Senator John Thune On The SOTU, And Possible Future Plans
HH: On this day after the State of the Union, it’s my pleasure to welcome back United States Senator John Thune from the great state of South Dakota. Senator, always a pleasure, welcome back to the Hugh Hewitt Show.
JT: Great to be with you, Hugh.
HH: Before we turn to the State of the Union, I’ve got to ask you. Leader McConnell made some news the other day, telling Politico’s Mike Allen that you were his choice for president. Were you surprised by that?
JT: The Leader’s been very encouraging, and he’s been very generous in his comments. And obviously, it’s flattering. But we’ve had some discussions about it in the past. But you know, I mean, the Leader is very focused right now on the work in front of us in the Senate. And we all are. We’ve got some heavy lifting ahead. But hopefully, in a couple of years, we’ll have a Republican president to help us.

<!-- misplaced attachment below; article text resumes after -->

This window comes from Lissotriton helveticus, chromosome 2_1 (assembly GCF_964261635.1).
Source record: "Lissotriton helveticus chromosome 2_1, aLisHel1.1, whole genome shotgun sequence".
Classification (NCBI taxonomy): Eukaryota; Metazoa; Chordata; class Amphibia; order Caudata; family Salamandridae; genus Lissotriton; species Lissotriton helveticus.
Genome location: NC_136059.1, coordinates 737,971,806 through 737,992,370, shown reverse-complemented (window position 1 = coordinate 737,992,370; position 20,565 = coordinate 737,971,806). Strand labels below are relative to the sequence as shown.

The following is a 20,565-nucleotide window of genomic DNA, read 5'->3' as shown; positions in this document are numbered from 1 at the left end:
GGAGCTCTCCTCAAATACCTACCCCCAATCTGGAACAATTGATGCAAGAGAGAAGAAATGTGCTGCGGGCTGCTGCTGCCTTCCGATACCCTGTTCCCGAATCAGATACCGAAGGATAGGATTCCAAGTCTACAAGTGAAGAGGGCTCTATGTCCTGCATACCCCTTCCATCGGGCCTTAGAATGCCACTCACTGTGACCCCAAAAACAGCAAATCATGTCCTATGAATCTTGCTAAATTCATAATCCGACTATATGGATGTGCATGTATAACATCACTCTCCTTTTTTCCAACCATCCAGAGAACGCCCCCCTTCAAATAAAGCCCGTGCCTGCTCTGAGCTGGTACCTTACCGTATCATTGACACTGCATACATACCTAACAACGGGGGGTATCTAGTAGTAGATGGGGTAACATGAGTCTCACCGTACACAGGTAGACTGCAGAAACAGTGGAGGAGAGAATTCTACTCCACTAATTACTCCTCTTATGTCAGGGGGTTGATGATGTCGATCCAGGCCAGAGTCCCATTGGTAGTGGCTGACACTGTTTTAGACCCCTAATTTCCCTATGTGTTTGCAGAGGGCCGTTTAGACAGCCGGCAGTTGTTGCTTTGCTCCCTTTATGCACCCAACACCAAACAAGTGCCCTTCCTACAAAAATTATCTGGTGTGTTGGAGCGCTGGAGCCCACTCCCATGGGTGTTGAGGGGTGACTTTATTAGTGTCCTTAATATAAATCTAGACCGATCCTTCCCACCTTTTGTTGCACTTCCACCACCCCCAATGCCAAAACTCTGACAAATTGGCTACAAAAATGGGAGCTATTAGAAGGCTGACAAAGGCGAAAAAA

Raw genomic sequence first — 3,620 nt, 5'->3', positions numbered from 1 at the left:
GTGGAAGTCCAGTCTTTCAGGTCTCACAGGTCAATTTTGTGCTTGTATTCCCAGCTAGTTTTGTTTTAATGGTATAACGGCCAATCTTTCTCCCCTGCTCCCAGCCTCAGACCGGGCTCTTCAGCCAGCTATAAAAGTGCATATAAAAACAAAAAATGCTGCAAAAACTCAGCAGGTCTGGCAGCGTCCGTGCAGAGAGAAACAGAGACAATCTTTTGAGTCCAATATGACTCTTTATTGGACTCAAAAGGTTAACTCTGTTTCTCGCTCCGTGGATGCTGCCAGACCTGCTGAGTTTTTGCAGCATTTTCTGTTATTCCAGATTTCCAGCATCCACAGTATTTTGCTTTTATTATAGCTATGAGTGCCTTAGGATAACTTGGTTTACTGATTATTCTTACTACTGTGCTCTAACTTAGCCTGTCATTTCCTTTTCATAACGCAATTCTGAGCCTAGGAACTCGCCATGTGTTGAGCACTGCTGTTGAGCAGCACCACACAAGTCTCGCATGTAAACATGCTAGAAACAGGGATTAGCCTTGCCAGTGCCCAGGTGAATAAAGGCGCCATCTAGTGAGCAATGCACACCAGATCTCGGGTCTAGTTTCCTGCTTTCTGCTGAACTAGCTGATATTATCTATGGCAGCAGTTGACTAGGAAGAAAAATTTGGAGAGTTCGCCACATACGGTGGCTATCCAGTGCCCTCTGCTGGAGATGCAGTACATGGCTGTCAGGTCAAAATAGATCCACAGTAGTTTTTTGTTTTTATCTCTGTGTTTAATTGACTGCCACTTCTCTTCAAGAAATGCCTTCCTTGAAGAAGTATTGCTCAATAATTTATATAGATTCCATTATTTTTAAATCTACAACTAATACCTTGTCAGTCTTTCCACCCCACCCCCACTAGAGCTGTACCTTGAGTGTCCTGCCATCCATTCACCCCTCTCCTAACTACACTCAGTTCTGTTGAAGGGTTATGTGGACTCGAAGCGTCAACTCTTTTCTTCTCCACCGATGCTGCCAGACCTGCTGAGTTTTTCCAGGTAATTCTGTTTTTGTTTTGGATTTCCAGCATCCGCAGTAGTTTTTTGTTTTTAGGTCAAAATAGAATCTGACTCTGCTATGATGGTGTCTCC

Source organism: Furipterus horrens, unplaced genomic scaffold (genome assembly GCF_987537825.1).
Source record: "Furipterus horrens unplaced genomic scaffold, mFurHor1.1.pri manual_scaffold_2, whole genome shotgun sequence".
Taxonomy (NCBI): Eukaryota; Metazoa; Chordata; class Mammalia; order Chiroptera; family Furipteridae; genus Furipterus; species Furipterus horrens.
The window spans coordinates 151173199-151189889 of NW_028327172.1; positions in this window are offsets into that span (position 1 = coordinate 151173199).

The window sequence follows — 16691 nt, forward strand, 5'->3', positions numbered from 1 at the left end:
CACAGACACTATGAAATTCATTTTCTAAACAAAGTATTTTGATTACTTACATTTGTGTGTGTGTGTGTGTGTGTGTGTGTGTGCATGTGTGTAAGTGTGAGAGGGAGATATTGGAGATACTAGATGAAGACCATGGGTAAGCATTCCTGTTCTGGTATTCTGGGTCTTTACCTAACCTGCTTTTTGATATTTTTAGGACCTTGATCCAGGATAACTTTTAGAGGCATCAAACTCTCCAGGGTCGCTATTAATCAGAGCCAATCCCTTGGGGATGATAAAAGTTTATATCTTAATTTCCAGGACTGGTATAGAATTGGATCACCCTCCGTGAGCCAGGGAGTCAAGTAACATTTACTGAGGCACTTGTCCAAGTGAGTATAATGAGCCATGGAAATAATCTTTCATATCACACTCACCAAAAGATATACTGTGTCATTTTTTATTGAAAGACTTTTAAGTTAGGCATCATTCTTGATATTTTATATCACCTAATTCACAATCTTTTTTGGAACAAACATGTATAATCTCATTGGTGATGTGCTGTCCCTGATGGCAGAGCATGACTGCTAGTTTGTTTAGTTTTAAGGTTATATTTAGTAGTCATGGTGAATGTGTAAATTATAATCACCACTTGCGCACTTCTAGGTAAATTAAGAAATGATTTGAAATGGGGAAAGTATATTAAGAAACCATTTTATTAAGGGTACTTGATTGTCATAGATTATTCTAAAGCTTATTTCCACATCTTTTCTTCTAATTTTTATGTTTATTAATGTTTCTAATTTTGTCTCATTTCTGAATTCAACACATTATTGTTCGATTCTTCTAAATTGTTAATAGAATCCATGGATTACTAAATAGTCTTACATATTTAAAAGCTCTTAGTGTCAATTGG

HH: Did you open an exploratory committee that I missed?
JT: (laughing) No, no I haven’t. And we haven’t made any final decisions, Hugh. We’re just, we’ve been kind of doing diligence, and having the discussions. But I have to decide something, I think, here pretty soon. I mean, it’s one of those issues where if you’re going to do this at some point, you’ve got to just get out there and get after it. So we’ll keep you posted.
HH: How soon is pretty soon, Senator Thune?